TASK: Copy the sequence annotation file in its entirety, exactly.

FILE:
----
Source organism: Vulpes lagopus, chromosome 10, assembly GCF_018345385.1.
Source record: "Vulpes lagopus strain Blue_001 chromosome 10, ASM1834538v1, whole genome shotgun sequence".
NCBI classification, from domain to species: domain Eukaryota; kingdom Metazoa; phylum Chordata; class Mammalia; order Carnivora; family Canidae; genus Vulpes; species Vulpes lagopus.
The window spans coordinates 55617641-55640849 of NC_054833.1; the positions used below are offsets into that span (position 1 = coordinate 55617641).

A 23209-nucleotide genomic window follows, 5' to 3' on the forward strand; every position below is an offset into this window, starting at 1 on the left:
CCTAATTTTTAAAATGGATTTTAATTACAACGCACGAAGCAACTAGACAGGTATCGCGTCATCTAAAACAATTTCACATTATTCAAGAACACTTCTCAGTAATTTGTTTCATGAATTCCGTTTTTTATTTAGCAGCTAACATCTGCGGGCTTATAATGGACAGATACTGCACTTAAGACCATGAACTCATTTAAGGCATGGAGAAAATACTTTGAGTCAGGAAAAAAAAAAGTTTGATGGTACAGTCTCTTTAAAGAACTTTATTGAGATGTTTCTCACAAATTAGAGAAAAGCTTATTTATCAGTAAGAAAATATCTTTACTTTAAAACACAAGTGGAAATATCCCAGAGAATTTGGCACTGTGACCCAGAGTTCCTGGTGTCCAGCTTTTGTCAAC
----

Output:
Source organism: Vulpes lagopus, chromosome 10, assembly GCF_018345385.1.
Source record: "Vulpes lagopus strain Blue_001 chromosome 10, ASM1834538v1, whole genome shotgun sequence".
NCBI classification, from domain to species: domain Eukaryota; kingdom Metazoa; phylum Chordata; class Mammalia; order Carnivora; family Canidae; genus Vulpes; species Vulpes lagopus.
The window spans coordinates 55617641-55640849 of NC_054833.1; the positions used below are offsets into that span (position 1 = coordinate 55617641).

A 23209-nucleotide genomic window follows, 5' to 3' on the forward strand; every position below is an offset into this window, starting at 1 on the left:
CCTAATTTTTAAAATGGATTTTAATTACAACGCACGAAGCAACTAGACAGGTATCGCGTCATCTAAAACAATTTCACATTATTCAAGAACACTTCTCAGTAATTTGTTTCATGAATTCCGTTTTTTATTTAGCAGCTAACATCTGCGGGCTTATAATGGACAGATACTGCACTTAAGACCATGAACTCATTTAAGGCATGGAGAAAATACTTTGAGTCAGGAAAAAAAAAAGTTTGATGGTACAGTCTCTTTAAAGAACTTTATTGAGATGTTTCTCACAAATTAGAGAAAAGCTTATTTATCAGTAAGAAAATATCTTTACTTTAAAACACAAGTGGAAATATCCCAGAGAATTTGGCACTGTGACCCAGAGTTCCTGGTGTCCAGCTTTTGTCAAC